[NLG - refering expression]
5. Generating Contrastive Referring Expressions (Cited by 0)
Authors: Martin Villalba, Christoph Teichmann and Alexander Koller
The referring expressions (REs) produced by a natural language generation (NLG) system can be misunderstood by the hearer, even when they are semantically correct. In an interactive setting, the NLG system can try to recognize such misunderstandings and correct them. We present an algorithm for generating corrective REs that use contrastive focus (“no, the BLUE button”) to emphasize the information the hearer most likely misunderstood. We show empirically that these contrastive REs are preferred over REs without contrast marking.
[E2E - Framework - RNN + knowledge]
6. Hybrid Code Networks: practical and efficient end-to-end dialog control with supervised and reinforcement learning (Cited by 87)
Authors: Jason D Williams, Kavosh Asadi and Geoffrey Zweig
End-to-end learning of recurrent neural networks (RNNs) is an attractive solution for dialog systems; however, current techniques are data-intensive and require thousands of dialogs to learn simple behaviors. We introduce Hybrid Code Networks (HCNs), which combine an RNN with domain-specific knowledge encoded as software and system action templates. Compared to existing end-to-end approaches, HCNs considerably reduce the amount of training data required, while retaining the key benefit of inferring a latent representation of dialog state. In addition, HCNs can be optimized with supervised learning, reinforcement learning, or a mixture of both. HCNs attain state-of-the-art performance on the bAbI dialog dataset, and outperform two commercially deployed customer-facing dialog systems.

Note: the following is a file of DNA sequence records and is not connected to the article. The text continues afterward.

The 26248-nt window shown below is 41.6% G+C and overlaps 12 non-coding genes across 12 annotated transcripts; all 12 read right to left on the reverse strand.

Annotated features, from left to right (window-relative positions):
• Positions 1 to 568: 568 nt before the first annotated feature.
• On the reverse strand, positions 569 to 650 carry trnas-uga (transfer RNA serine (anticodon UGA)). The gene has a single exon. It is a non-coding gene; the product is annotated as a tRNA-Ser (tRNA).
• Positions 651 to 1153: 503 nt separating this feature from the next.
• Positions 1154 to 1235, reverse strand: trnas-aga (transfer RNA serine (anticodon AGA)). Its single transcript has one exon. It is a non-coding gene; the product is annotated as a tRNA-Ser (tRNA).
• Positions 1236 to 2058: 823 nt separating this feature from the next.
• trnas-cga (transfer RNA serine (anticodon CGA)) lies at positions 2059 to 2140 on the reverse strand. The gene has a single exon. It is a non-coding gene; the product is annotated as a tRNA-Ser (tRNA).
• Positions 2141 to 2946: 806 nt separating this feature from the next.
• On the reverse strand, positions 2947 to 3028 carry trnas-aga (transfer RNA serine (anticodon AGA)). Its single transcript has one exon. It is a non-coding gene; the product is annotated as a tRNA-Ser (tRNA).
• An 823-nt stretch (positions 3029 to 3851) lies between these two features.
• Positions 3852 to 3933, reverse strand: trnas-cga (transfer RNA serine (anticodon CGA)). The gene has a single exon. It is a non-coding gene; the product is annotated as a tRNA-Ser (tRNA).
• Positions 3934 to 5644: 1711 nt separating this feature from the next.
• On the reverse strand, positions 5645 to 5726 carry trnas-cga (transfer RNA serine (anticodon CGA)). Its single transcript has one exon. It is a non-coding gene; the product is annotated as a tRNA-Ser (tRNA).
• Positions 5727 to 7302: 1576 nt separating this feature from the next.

[NLU - identity discussion points and discourse relations ? ]
7. Joint Modeling of Content and Discourse Relations in Dialogues ( Cited by 7 )
Authors: Kechen Qin, Lu Wang, Joseph Kim and Julie Shah
We present a joint modeling approach to identify salient(显著的) discussion points in spoken meetings as well as to label the discourse(交谈) relations between speaker turns. A variation of our model is also discussed when discourse relations are treated as latent variables. Experimental results on two popular meeting corpora show that our joint model can outperform state-of-the-art approaches for both phrase-based content selection and discourse relation prediction tasks. We also evaluate our model on predicting the consistency among team members' understanding of their group decisions. Classifiers trained with features constructed from our model achieve significant better predictive performance than the state-of-the-art.
[NLG - Framework - conditional variaional autoencoders]
8. Learning Discourse-level Diversity for Neural Dialog Models using Conditional Variational Autoencoders (Cited by 69)
Authors: Tiancheng Zhao, Ran Zhao and Maxine Eskenazi
While recent neural encoder-decoder models have shown great promise in modeling open-domain conversations, they often generate dull and generic responses. Unlike past work that has focused on diversifying the output of the decoder at word-level to alleviate this problem, we present a novel framework based on conditional variational autoencoders that captures the discourse-level diversity in the encoder. Our model uses latent variables to learn a distribution over potential conversational intents and generates diverse responses using only greedy decoders. We have further developed a novel variant that is integrated with linguistic prior knowledge for better performance. Finally, the training procedure is improved by introducing a bag-of-word loss. Our proposed models have been validated to generate significantly more diverse responses than baseline approaches and exhibit competence(能力) in discourse-level decision-making.
[Symmetric Collaborative Dialogue]
9. Learning Symmetric Collaborative Dialogue Agents with Dynamic Knowledge Graph Embeddings ( Cited by 21)
Authors: He He, Anusha Balakrishnan, Mihail Eric and Percy Liang